college and the political spectrum. We will also go over which
candidates took the votes in both the student NewsELA ballot and
Super Tuesday results.

Closure

Reflect on learning targets during the next lesson as stated


above. As students finish their isidewith quizzes they are sharing
out with one another which parties and candidates their opinions
align most with and why to iterate the various position on the
political spectrum

Materials

Laptops: Google Classroom, isidewith.com, 270towin.com


Elections worksheet
Electoral College powerpoint

Accommodations
&
Modifications

To modify: 3s-3 Students work on George Washington project with


Ms. Goodfellow.
To extend: The isidewith quiz allows students to answer more
questions per issue category in order to learn about more issues
as well as provide a more accurate depiction of where they fall on
the political spectrum

Assessment

Elections Worksheet: 3 questions about the electoral college,


electoral votes election simulation demonstrating understanding of
state electoral votes influence on Presidential election outcomes,
ISideWith.com worksheet demonstrating understanding of a
political party and presidential candidates political ideology.

Co-Teaching
Strategies
Purpose of lesson/State Standard Addressed:
4.1 Analyze elements of continuity and change in the United
States government and the role of citizens over time.
d. Evaluate the result of various strategies for political
change over time.
f. Examine ways citizens may effectively voice opinions,
monitor government and bring about change nationally.
Co-Teaching strategy and Rationale: For this lesson we used the
1 teach, 1 assist co-teaching strategy. This lesson was partly a
lecture on the electoral college and partly a webquest where
students applied their understanding of the electoral college and
took an isidewith.com quiz which quizzed them on their opinions
towards a variety of political issues then gave the students the
political party and presidential candidate who most closey aligned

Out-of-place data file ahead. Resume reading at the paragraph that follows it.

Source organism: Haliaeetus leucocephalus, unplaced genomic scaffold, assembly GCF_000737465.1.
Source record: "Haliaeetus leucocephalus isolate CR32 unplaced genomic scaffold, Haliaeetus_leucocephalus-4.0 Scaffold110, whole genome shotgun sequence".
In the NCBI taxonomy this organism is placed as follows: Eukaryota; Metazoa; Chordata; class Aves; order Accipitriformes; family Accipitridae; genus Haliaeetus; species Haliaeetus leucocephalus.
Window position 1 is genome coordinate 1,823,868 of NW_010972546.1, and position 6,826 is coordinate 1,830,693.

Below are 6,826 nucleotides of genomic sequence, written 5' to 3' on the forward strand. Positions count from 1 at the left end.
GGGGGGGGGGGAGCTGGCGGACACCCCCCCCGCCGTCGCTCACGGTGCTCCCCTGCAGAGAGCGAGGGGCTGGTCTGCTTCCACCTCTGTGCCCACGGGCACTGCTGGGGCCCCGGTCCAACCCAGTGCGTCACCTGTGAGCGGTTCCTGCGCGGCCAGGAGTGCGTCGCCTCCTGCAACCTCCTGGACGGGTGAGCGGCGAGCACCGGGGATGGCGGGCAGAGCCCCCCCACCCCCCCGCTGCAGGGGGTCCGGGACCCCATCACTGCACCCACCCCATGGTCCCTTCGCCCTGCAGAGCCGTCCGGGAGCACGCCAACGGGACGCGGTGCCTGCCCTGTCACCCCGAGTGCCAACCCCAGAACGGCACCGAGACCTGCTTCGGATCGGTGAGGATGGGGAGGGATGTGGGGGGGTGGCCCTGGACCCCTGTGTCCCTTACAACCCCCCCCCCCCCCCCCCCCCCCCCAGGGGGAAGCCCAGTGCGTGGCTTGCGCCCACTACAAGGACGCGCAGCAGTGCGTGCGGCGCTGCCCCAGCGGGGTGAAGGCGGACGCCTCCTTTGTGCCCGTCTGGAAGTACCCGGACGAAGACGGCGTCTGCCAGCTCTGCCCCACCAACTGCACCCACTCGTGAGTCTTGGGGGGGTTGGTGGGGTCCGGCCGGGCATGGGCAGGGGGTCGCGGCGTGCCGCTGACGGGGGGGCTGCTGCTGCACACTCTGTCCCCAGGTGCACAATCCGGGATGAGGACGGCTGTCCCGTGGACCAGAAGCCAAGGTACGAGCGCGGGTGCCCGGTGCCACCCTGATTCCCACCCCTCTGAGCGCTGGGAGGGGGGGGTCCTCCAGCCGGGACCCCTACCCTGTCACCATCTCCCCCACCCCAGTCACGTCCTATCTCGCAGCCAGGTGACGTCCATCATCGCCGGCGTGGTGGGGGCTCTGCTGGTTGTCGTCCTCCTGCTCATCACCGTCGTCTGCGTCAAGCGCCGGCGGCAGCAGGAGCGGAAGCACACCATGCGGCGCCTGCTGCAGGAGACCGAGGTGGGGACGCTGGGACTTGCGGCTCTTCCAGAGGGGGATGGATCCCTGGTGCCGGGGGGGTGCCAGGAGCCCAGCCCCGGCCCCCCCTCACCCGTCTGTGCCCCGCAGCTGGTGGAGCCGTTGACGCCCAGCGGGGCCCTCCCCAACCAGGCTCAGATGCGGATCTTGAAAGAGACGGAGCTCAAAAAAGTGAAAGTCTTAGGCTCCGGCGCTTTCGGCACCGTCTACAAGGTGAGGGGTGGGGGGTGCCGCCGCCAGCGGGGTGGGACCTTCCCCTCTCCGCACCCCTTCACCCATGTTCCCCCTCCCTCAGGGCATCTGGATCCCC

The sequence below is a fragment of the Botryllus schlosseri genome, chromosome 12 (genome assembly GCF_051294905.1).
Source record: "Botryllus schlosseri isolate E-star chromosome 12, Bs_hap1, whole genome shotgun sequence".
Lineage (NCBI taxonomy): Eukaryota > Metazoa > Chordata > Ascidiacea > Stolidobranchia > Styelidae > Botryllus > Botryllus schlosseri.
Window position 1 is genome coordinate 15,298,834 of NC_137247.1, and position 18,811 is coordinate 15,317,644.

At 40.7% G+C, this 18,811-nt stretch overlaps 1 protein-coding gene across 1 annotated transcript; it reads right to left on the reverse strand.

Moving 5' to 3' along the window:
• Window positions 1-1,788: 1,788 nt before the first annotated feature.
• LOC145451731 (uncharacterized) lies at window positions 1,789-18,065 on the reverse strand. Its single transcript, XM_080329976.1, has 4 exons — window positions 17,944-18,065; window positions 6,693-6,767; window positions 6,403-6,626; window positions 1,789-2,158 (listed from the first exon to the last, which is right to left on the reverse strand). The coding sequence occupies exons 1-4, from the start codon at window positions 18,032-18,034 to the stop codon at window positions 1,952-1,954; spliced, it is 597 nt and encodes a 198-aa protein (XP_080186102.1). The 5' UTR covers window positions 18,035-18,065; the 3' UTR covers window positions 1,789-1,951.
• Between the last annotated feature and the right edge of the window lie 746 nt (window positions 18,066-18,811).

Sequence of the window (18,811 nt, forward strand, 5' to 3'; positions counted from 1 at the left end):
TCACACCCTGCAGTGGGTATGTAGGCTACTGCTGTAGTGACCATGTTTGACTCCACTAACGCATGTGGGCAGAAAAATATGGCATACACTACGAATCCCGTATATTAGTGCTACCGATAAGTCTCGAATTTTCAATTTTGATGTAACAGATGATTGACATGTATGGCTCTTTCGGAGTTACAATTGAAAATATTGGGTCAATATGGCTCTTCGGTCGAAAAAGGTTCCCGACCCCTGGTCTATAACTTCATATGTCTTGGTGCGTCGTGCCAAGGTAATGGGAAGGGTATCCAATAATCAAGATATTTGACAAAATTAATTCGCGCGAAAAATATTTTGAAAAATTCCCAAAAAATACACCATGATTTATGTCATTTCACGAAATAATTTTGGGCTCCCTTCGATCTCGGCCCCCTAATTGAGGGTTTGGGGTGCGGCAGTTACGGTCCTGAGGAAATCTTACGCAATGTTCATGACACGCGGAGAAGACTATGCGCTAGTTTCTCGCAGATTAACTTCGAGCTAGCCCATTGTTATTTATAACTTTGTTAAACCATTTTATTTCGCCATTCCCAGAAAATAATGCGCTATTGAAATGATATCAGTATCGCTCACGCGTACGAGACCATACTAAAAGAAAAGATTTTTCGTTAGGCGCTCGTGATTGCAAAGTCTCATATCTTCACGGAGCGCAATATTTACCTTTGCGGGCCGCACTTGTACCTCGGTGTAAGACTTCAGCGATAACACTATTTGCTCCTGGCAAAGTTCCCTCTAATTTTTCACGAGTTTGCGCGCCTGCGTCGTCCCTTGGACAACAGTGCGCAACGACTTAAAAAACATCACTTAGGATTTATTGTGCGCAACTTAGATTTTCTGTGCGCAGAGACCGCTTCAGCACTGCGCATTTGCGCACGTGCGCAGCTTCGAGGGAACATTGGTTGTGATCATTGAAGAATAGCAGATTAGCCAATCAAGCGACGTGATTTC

with their opinions. Because the lesson was lecture and student
work time, it worked best to have one teacher guide the class.
Were there other co-teaching strategies used when implementing
the lesson? If so, why?
Differentiated: Students without laptops worked one-on-one with a
teacher through the 270towin election simulation

Would you use this co-teaching strategy for this lesson again?
Yes, it was an easy to instruct lesson which one teacher could
easily lead. Student work time allows for a fair amount of
circulation.

Post Lesson Reflection


1. To what extent were lesson objectives achieved?
This lesson was successful in that a large majority of students were able to recall
key vocabulary from this lesson later on in the unit. Such concepts were: the number of
electoral votes needed to win the presidency, whats a majority vote, primaries and
caucuses, presidential candidates and political parties. These concepts were taught
through student-led webquests on 270towin.com and isidewith.com. Both websites
allowed students to explore these concepts on their own terms. Because both sites
were student-driven, they both increased student engagement. Having students recall
these concepts from this lesson in later discussions throughout the unit proves to me
that this lesson was a success.
2. What changes, omissions, or additions to the lesson would you make if you
were to teach again?
If I were to teach this lesson again I would tweak a couple of things. I would like to
make elections a two-day lesson because there is so much to cover in order to
adequately address our civics standards thoroughly. I liked how we played around with
electoral votes on 270towin.com in order to gain an understanding of the electoral
college but I feel the electoral college is a concept a lot of people struggle to
understand, let alone eighth graders. I would like to spend more time on that site
looking at historic elections and the role specific states electoral votes played in the
turnout of the election. I modeled the site by doing this with the 2000 election but
having the students working through the site more is more impactful. As most lessons
go, I hope to have more time to explore the concepts taught in this lesson.
3. What do you envision for the next lesson?
Our next lesson will begin with students writing reflections on this lessons learning
targets as all our lessons begin. This activates prior learning and ties it into the learning
that will occur in the current lesson. It was interesting timing that we taught our election
lesson during Colorados primaries so we will debrief what happened during Colorados

primaries and relate it to our learning. This will add relevancy and show students that
what is being taught in the classroom is directly applicable to life outside the classroom.